I enjoy looking at art and learning about various artist and art periods. It is an interest I like to share with my kids. I take the kids to art museums during vacations and when there is a new exhibit in town. I also invite and encourage them to learn about art and to make art at home. My momma heart hopes they develop an appreciation of art and at least have fond memories of our art field trips and momma led art classes.
Since I enjoy art myself, I have developed an interest in art education and in learning what the visual arts teaches children. Over the last few years, I have been compiling a collection of kids’ art books and art education books that range from an introduction to nature sketching and watercoloring, to process art for young children and Studio Thinking, which highlights the benefits of a visual arts education. I have learned there is much more to the visual arts than learning techniques and how to use artist tools.
What can children learn from the study of art besides artistic craft?
In art class, students learn about the art world but they also develop ways of thinking when they engage in a thoughtfully prepared art lesson. When children are asked to look at artwork they develop observation skills. When artwork is discussed they learn to express their ideas and develop ways of reflecting on their own and other’s work. Observation and reflection play a key role in the sciences and other content areas. These two habits of mind may not necessarily transfer to content areas without instruction, but it is important to recognize that the visual arts helps children develop habits of mind and skills that are valuable.
When children have the opportunity to create their own work, they have to envision or imagine a picture to create. As they prepare and work on a piece they often experiment and explore with the materials at-hand, which involves risk-taking. As children explore materials they must problem-solving as they work to express their idea. Children can get very frustrated with how their work is developing when it doesn’t look like what they envision. By working through these frustrations, children practice focus and persistence.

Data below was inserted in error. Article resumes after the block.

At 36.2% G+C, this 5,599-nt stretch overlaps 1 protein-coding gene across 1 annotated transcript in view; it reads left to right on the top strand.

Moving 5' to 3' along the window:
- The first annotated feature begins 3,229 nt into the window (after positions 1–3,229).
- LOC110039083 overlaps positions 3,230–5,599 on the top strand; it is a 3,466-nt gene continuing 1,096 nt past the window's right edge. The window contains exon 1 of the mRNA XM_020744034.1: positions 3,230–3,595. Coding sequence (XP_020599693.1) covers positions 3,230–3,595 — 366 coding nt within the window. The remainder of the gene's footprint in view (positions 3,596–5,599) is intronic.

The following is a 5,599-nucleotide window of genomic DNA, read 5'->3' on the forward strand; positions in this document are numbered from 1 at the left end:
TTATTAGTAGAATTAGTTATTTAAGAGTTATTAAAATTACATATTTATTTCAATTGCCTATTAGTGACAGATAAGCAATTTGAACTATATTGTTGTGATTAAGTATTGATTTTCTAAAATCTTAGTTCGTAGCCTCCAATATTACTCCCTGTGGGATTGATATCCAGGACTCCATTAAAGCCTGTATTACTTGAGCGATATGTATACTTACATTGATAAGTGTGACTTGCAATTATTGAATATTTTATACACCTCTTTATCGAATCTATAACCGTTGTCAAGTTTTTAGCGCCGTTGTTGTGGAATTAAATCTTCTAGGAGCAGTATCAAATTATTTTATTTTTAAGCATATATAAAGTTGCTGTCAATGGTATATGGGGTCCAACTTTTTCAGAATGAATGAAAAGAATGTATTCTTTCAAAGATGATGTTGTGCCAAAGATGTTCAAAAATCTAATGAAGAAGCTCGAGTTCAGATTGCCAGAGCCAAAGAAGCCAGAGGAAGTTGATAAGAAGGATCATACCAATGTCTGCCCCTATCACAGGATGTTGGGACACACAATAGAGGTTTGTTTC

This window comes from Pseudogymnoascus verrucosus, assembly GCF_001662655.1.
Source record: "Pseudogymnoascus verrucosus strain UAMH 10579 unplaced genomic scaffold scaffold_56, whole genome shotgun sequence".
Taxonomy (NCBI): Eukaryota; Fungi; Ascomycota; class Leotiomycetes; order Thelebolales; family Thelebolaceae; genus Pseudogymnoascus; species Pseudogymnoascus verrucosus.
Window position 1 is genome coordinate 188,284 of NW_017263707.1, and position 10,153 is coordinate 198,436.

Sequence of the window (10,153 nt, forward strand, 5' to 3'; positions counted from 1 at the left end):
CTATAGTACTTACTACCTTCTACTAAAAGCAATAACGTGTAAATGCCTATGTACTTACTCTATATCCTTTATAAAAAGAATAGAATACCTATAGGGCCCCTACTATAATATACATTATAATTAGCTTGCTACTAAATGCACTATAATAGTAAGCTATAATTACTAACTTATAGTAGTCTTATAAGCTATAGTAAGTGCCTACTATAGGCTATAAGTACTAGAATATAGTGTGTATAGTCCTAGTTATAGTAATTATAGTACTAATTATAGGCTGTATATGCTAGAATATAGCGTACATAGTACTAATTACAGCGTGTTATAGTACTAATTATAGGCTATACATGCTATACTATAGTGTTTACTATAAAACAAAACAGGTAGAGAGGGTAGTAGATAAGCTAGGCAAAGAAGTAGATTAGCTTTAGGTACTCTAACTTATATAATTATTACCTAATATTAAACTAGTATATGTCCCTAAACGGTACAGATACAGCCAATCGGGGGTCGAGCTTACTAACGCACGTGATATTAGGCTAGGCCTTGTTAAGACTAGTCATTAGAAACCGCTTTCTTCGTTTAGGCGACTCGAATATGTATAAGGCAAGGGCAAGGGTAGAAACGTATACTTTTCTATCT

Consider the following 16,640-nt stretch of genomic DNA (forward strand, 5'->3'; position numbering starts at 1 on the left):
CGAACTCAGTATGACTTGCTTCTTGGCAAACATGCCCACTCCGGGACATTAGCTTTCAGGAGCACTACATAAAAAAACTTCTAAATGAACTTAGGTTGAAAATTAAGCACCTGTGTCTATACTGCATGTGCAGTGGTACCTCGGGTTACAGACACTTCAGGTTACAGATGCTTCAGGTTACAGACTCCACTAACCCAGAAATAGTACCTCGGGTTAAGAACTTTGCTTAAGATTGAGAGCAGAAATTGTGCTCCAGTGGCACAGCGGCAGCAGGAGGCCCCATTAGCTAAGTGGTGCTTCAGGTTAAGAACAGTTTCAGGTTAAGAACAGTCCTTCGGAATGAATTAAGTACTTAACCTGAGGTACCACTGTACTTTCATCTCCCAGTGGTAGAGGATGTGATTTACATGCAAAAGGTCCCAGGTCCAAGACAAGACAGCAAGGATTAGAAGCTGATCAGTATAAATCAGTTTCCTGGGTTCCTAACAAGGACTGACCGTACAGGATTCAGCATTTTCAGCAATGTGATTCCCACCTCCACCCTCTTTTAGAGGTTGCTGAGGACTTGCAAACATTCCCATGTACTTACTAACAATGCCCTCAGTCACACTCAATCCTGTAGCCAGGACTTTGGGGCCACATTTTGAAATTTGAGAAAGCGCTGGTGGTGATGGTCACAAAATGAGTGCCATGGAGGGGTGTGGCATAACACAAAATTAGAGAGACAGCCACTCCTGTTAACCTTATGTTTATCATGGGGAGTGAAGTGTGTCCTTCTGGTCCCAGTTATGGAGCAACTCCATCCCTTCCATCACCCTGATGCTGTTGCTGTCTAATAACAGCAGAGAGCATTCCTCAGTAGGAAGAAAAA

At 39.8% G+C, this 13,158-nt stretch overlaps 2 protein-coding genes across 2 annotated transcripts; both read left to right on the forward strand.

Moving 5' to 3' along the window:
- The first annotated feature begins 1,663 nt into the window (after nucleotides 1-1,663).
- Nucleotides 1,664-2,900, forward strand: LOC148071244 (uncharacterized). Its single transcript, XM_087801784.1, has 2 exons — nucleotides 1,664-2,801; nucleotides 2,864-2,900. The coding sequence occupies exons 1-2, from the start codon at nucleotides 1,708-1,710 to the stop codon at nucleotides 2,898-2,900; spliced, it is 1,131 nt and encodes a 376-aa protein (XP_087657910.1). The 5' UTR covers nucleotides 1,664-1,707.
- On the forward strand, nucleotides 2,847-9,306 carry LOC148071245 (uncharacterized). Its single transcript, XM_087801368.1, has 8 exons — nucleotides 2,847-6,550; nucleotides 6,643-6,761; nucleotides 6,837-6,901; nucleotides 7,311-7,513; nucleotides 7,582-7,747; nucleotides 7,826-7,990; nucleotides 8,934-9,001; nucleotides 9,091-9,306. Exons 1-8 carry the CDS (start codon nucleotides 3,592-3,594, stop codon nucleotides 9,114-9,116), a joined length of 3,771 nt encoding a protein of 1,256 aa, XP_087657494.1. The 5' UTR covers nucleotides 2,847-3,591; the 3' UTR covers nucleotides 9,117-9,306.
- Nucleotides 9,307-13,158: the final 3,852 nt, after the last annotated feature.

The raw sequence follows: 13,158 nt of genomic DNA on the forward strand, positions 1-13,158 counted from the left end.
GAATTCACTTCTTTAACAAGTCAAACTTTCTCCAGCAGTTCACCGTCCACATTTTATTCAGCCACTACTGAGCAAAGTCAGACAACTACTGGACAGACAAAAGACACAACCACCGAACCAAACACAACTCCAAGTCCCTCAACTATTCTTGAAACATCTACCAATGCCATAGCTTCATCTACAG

Eight Studio Habits of Mind
In Studio Thinking 2: The Real Benefits of Visual Arts Education, the authors list eight studio habits of mind that students develop in art class. These are listed below in no particular order. The habits of mind do not represent a hierarchy of thinking nor are they learned or taught as a sequence but rather are ways of thinking that unfold naturally in the art studio.
- Develop Craft
- Understand Art Worlds
- Stretch and Explore
- Engage and Persist
In addition to developing valuable habits and ways of thinking, art classes provide children with the opportunity to engage their visual-spatial abilities. Children can develop their non-verbal thinking through the process of creating an art piece and develop their verbal thinking through discussions with the teacher and their peers. The visual arts provides a way for children to develop powerful and valuable ways of seeing, thinking and imagining.